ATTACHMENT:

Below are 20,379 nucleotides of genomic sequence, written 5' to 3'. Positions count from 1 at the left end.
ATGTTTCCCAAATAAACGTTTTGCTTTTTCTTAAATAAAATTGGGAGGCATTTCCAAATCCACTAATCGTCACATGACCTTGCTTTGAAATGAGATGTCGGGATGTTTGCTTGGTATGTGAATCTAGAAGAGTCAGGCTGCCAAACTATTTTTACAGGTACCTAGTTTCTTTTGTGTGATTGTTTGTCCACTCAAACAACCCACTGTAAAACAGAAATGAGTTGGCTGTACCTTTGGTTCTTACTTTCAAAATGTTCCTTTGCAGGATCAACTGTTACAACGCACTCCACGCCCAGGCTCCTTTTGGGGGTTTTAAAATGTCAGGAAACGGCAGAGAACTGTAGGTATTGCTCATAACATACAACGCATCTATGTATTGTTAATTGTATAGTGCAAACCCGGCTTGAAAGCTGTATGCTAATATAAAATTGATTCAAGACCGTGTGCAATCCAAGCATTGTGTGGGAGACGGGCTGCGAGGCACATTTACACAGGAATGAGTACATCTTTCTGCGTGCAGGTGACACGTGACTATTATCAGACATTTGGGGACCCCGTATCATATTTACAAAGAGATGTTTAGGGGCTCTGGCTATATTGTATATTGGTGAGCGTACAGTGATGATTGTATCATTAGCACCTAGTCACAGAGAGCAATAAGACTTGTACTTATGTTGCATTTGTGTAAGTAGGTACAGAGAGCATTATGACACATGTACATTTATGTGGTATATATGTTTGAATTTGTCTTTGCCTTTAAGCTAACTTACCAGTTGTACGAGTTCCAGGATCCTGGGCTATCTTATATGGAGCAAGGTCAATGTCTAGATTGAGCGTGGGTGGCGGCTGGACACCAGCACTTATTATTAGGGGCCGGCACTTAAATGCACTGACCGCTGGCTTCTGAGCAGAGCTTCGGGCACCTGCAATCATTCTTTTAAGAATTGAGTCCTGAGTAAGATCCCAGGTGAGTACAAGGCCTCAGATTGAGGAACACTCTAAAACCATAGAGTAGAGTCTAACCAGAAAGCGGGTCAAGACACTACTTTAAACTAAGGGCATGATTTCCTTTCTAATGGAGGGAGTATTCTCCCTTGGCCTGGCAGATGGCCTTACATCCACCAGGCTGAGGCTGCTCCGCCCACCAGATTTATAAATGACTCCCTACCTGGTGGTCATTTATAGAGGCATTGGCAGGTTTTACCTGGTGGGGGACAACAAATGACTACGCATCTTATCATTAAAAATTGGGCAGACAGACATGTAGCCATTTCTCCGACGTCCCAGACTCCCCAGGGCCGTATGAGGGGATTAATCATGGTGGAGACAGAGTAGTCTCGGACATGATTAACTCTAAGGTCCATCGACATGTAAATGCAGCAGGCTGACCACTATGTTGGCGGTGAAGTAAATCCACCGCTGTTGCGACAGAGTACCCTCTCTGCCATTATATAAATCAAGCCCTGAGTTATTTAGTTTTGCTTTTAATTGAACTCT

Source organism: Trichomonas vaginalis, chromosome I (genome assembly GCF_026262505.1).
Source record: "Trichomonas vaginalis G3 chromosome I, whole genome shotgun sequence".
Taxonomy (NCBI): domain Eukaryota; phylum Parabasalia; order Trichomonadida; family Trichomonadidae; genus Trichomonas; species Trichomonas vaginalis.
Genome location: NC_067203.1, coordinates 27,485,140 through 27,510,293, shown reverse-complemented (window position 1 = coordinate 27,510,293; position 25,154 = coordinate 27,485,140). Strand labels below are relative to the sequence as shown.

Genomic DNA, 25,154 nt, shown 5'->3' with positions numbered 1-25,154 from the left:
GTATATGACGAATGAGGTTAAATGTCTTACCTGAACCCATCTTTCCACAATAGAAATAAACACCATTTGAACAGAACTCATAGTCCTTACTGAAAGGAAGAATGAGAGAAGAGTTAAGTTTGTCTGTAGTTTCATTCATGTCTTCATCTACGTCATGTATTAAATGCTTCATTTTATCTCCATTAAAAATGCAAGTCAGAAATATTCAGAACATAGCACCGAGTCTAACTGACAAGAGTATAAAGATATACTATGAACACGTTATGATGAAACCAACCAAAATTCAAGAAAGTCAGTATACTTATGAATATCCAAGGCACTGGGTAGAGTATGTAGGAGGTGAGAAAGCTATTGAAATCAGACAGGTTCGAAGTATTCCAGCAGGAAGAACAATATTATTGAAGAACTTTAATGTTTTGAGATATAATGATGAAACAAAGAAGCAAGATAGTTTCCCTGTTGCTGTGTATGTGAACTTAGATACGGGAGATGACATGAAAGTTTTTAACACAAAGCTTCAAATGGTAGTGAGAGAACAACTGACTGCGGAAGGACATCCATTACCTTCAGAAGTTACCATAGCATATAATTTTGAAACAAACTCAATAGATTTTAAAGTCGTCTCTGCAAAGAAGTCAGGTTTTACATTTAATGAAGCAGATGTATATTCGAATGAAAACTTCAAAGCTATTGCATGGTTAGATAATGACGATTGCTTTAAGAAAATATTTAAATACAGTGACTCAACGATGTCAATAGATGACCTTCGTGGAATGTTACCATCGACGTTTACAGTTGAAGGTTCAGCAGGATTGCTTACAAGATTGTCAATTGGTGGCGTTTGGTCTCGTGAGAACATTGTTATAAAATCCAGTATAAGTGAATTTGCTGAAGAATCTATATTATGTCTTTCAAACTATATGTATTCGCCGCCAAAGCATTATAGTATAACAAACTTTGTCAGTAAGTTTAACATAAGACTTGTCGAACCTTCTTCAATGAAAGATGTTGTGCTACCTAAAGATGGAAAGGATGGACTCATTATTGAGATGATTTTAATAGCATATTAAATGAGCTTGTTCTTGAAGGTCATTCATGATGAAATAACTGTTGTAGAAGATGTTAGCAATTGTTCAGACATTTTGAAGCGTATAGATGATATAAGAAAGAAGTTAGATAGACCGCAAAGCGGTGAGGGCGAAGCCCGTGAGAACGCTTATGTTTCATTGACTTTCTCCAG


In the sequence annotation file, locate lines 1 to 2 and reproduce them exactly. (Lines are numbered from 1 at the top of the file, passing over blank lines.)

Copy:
Below are 20,379 nucleotides of genomic sequence, written 5' to 3'. Positions count from 1 at the left end.
ATGTTTCCCAAATAAACGTTTTGCTTTTTCTTAAATAAAATTGGGAGGCATTTCCAAATCCACTAATCGTCACATGACCTTGCTTTGAAATGAGATGTCGGGATGTTTGCTTGGTATGTGAATCTAGAAGAGTCAGGCTGCCAAACTATTTTTACAGGTACCTAGTTTCTTTTGTGTGATTGTTTGTCCACTCAAACAACCCACTGTAAAACAGAAATGAGTTGGCTGTACCTTTGGTTCTTACTTTCAAAATGTTCCTTTGCAGGATCAACTGTTACAACGCACTCCACGCCCAGGCTCCTTTTGGGGGTTTTAAAATGTCAGGAAACGGCAGAGAACTGTAGGTATTGCTCATAACATACAACGCATCTATGTATTGTTAATTGTATAGTGCAAACCCGGCTTGAAAGCTGTATGCTAATATAAAATTGATTCAAGACCGTGTGCAATCCAAGCATTGTGTGGGAGACGGGCTGCGAGGCACATTTACACAGGAATGAGTACATCTTTCTGCGTGCAGGTGACACGTGACTATTATCAGACATTTGGGGACCCCGTATCATATTTACAAAGAGATGTTTAGGGGCTCTGGCTATATTGTATATTGGTGAGCGTACAGTGATGATTGTATCATTAGCACCTAGTCACAGAGAGCAATAAGACTTGTACTTATGTTGCATTTGTGTAAGTAGGTACAGAGAGCATTATGACACATGTACATTTATGTGGTATATATGTTTGAATTTGTCTTTGCCTTTAAGCTAACTTACCAGTTGTACGAGTTCCAGGATCCTGGGCTATCTTATATGGAGCAAGGTCAATGTCTAGATTGAGCGTGGGTGGCGGCTGGACACCAGCACTTATTATTAGGGGCCGGCACTTAAATGCACTGACCGCTGGCTTCTGAGCAGAGCTTCGGGCACCTGCAATCATTCTTTTAAGAATTGAGTCCTGAGTAAGATCCCAGGTGAGTACAAGGCCTCAGATTGAGGAACACTCTAAAACCATAGAGTAGAGTCTAACCAGAAAGCGGGTCAAGACACTACTTTAAACTAAGGGCATGATTTCCTTTCTAATGGAGGGAGTATTCTCCCTTGGCCTGGCAGATGGCCTTACATCCACCAGGCTGAGGCTGCTCCGCCCACCAGATTTATAAATGACTCCCTACCTGGTGGTCATTTATAGAGGCATTGGCAGGTTTTACCTGGTGGGGGACAACAAATGACTACGCATCTTATCATTAAAAATTGGGCAGACAGACATGTAGCCATTTCTCCGACGTCCCAGACTCCCCAGGGCCGTATGAGGGGATTAATCATGGTGGAGACAGAGTAGTCTCGGACATGATTAACTCTAAGGTCCATCGACATGTAAATGCAGCAGGCTGACCACTATGTTGGCGGTGAAGTAAATCCACCGCTGTTGCGACAGAGTACCCTCTCTGCCATTATATAAATCAAGCCCTGAGTTATTTAGTTTTGCTTTTAATTGAACTCT